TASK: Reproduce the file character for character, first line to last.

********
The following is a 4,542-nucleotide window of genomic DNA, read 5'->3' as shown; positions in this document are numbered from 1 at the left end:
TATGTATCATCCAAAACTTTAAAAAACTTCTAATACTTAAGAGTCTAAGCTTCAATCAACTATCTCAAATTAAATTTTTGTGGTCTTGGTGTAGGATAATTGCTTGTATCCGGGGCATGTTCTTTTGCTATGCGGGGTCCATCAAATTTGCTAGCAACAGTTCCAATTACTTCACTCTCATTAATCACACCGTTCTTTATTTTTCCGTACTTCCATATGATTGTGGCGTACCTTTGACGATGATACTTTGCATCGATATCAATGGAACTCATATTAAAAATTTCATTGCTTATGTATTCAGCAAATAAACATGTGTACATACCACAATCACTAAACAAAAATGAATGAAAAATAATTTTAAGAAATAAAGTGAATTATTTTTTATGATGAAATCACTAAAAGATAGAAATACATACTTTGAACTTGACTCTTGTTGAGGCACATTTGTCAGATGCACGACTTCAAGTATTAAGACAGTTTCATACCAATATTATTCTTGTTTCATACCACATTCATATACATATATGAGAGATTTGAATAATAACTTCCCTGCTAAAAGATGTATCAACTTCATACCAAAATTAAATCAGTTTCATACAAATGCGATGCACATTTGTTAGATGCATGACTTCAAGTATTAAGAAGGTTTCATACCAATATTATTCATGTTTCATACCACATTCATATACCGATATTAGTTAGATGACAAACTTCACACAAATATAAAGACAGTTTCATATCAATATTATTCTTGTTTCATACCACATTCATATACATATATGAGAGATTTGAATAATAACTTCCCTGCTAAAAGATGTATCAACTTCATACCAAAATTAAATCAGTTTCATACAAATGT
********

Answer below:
The following is a 4,542-nucleotide window of genomic DNA, read 5'->3' as shown; positions in this document are numbered from 1 at the left end:
TATGTATCATCCAAAACTTTAAAAAACTTCTAATACTTAAGAGTCTAAGCTTCAATCAACTATCTCAAATTAAATTTTTGTGGTCTTGGTGTAGGATAATTGCTTGTATCCGGGGCATGTTCTTTTGCTATGCGGGGTCCATCAAATTTGCTAGCAACAGTTCCAATTACTTCACTCTCATTAATCACACCGTTCTTTATTTTTCCGTACTTCCATATGATTGTGGCGTACCTTTGACGATGATACTTTGCATCGATATCAATGGAACTCATATTAAAAATTTCATTGCTTATGTATTCAGCAAATAAACATGTGTACATACCACAATCACTAAACAAAAATGAATGAAAAATAATTTTAAGAAATAAAGTGAATTATTTTTTATGATGAAATCACTAAAAGATAGAAATACATACTTTGAACTTGACTCTTGTTGAGGCACATTTGTCAGATGCACGACTTCAAGTATTAAGACAGTTTCATACCAATATTATTCTTGTTTCATACCACATTCATATACATATATGAGAGATTTGAATAATAACTTCCCTGCTAAAAGATGTATCAACTTCATACCAAAATTAAATCAGTTTCATACAAATGCGATGCACATTTGTTAGATGCATGACTTCAAGTATTAAGAAGGTTTCATACCAATATTATTCATGTTTCATACCACATTCATATACCGATATTAGTTAGATGACAAACTTCACACAAATATAAAGACAGTTTCATATCAATATTATTCTTGTTTCATACCACATTCATATACATATATGAGAGATTTGAATAATAACTTCCCTGCTAAAAGATGTATCAACTTCATACCAAAATTAAATCAGTTTCATACAAATGT